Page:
Monday - I have an early meeting at the Ministry of Justice, where I run through our new five-year plan. I've visited the building several times but I'm always blown away by its grandeur. Our new fundraiser, Anne, is in the office when I return. I am delighted to hear she doesn't find our offices too poky. I head out to film two interviews for the BBC.
Tuesday - I'm glad to see Anne sitting at her desk - it's always reassuring when good people come back. I make her some coffee before tackling my inbox. With my relentless media schedule, I wonder if it's time to take up the trustees' offer of a PA. After lunch, I make my way to the ITV offices in Millbank to talk about the Jimmy Savile allegations once again.
Wednesday - I like to collar people and ask difficult questions about abuse. Many are unwilling to listen, but the occasional few will hear me out. While waiting to go on Sky News, I chat to an important editor. He was very interested to hear that providing support services for abuse survivors would bring great savings for our overstretched economy. I leave with his business card and the promise of a meeting to discuss Napac's views.
Thursday - I make my way to Millbank: I have 11 radio interviews on the trot. I bump into Keir Starmer, the Director of Public Prosecutions, and we both outline our hopes for the new child abuse prosecution guidelines. Anne is finishing her first week, so we have a catch up. Despite the huge press attention on abuse, Napac is a small charity, so I'm keen to make our new employees feel at home.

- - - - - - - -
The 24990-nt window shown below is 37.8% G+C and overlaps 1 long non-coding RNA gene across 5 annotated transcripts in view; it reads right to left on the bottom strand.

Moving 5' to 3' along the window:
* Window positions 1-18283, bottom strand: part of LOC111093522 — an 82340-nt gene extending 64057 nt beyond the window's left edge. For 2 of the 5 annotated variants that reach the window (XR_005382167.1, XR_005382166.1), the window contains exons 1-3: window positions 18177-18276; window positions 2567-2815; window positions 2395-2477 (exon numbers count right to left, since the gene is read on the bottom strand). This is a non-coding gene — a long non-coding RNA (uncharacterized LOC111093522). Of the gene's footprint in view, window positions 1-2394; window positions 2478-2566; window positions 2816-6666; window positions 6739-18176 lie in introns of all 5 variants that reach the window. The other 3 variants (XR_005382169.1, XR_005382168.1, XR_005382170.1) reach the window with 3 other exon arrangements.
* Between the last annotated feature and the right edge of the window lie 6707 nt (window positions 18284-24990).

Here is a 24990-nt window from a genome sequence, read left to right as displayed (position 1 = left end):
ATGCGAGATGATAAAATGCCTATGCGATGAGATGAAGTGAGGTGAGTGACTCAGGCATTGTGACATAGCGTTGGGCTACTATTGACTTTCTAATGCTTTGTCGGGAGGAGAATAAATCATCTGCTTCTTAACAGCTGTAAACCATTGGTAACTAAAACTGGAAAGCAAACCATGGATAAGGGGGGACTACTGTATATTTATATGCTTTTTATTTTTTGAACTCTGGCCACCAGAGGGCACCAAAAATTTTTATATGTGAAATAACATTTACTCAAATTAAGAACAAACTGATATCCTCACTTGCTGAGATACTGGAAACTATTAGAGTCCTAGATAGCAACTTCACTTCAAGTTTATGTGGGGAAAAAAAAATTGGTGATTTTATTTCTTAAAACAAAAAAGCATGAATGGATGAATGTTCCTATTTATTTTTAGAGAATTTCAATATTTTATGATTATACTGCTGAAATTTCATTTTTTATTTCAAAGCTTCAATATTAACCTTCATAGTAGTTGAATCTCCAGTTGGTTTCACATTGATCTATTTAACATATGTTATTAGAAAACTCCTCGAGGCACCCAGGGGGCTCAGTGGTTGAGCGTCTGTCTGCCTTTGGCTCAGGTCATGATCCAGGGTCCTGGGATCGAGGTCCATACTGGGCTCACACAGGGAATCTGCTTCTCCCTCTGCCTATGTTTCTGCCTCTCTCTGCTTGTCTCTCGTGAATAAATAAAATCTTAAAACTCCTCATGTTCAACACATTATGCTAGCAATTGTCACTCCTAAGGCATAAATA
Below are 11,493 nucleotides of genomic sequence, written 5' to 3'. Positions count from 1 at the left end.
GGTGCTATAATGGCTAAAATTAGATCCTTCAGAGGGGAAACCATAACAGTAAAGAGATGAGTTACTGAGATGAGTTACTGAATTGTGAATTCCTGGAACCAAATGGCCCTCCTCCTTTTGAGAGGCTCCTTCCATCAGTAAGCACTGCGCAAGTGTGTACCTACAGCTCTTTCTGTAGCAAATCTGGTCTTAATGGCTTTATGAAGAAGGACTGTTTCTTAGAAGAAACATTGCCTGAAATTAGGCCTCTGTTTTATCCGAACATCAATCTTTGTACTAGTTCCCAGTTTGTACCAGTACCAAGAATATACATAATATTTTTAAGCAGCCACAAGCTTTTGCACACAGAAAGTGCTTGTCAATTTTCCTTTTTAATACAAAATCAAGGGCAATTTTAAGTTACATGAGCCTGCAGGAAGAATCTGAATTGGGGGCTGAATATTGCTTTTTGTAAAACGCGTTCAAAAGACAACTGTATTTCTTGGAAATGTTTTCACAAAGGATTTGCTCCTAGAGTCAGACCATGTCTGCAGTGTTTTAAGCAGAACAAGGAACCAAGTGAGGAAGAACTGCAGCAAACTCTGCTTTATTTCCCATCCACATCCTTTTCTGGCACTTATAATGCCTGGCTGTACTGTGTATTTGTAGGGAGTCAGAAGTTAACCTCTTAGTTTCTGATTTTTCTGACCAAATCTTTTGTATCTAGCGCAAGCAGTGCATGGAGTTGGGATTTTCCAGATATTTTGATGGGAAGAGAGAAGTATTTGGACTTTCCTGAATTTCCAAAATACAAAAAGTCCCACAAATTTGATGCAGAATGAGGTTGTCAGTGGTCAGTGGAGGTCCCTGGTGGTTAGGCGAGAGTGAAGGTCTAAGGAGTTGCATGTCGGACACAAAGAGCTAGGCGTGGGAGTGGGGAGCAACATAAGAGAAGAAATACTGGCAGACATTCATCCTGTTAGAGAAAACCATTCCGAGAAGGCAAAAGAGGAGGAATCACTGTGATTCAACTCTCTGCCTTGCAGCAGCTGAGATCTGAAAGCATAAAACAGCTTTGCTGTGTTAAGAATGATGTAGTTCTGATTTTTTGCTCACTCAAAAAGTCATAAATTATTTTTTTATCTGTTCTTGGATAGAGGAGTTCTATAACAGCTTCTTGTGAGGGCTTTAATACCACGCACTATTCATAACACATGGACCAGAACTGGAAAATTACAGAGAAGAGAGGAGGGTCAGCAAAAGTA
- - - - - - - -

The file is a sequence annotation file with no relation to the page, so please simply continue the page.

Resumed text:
Friday - I spend the day quietly going through my inbox. The chief executive of Stand Alone, a new charity we are helping, comes round to pick up her post. She's had some good news on a funding decision and her relief reminds me of Napac's early days. When everyone has left, I get out the vacuum. Cleaning the office at the end of the week is still one of the most satisfying tasks in running the charity.
The National Association for People Abused in Childhood supports adults who have been abused as children.
Peter Saunders is chief executive of the National Association for People Abused in Childhood